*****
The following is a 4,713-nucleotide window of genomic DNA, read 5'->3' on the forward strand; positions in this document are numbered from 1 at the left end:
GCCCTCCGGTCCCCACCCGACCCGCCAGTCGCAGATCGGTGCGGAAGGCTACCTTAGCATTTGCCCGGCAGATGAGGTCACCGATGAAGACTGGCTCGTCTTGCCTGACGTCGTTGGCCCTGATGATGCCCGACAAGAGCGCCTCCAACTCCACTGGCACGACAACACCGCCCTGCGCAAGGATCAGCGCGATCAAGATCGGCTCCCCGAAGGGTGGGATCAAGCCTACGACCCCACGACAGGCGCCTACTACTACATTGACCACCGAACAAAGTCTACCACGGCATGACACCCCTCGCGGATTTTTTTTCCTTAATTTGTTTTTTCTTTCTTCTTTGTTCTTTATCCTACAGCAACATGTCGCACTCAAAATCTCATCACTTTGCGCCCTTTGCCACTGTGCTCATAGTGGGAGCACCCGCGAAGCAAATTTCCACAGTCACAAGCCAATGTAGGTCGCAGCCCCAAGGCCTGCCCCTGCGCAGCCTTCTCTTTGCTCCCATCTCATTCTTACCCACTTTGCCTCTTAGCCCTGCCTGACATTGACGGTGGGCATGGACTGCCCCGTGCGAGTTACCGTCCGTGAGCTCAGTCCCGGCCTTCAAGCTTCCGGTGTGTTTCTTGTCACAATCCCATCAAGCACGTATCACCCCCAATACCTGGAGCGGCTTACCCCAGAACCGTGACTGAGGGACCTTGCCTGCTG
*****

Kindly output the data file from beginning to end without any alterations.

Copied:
The following is a 4,713-nucleotide window of genomic DNA, read 5'->3' on the forward strand; positions in this document are numbered from 1 at the left end:
GCCCTCCGGTCCCCACCCGACCCGCCAGTCGCAGATCGGTGCGGAAGGCTACCTTAGCATTTGCCCGGCAGATGAGGTCACCGATGAAGACTGGCTCGTCTTGCCTGACGTCGTTGGCCCTGATGATGCCCGACAAGAGCGCCTCCAACTCCACTGGCACGACAACACCGCCCTGCGCAAGGATCAGCGCGATCAAGATCGGCTCCCCGAAGGGTGGGATCAAGCCTACGACCCCACGACAGGCGCCTACTACTACATTGACCACCGAACAAAGTCTACCACGGCATGACACCCCTCGCGGATTTTTTTTCCTTAATTTGTTTTTTCTTTCTTCTTTGTTCTTTATCCTACAGCAACATGTCGCACTCAAAATCTCATCACTTTGCGCCCTTTGCCACTGTGCTCATAGTGGGAGCACCCGCGAAGCAAATTTCCACAGTCACAAGCCAATGTAGGTCGCAGCCCCAAGGCCTGCCCCTGCGCAGCCTTCTCTTTGCTCCCATCTCATTCTTACCCACTTTGCCTCTTAGCCCTGCCTGACATTGACGGTGGGCATGGACTGCCCCGTGCGAGTTACCGTCCGTGAGCTCAGTCCCGGCCTTCAAGCTTCCGGTGTGTTTCTTGTCACAATCCCATCAAGCACGTATCACCCCCAATACCTGGAGCGGCTTACCCCAGAACCGTGACTGAGGGACCTTGCCTGCTG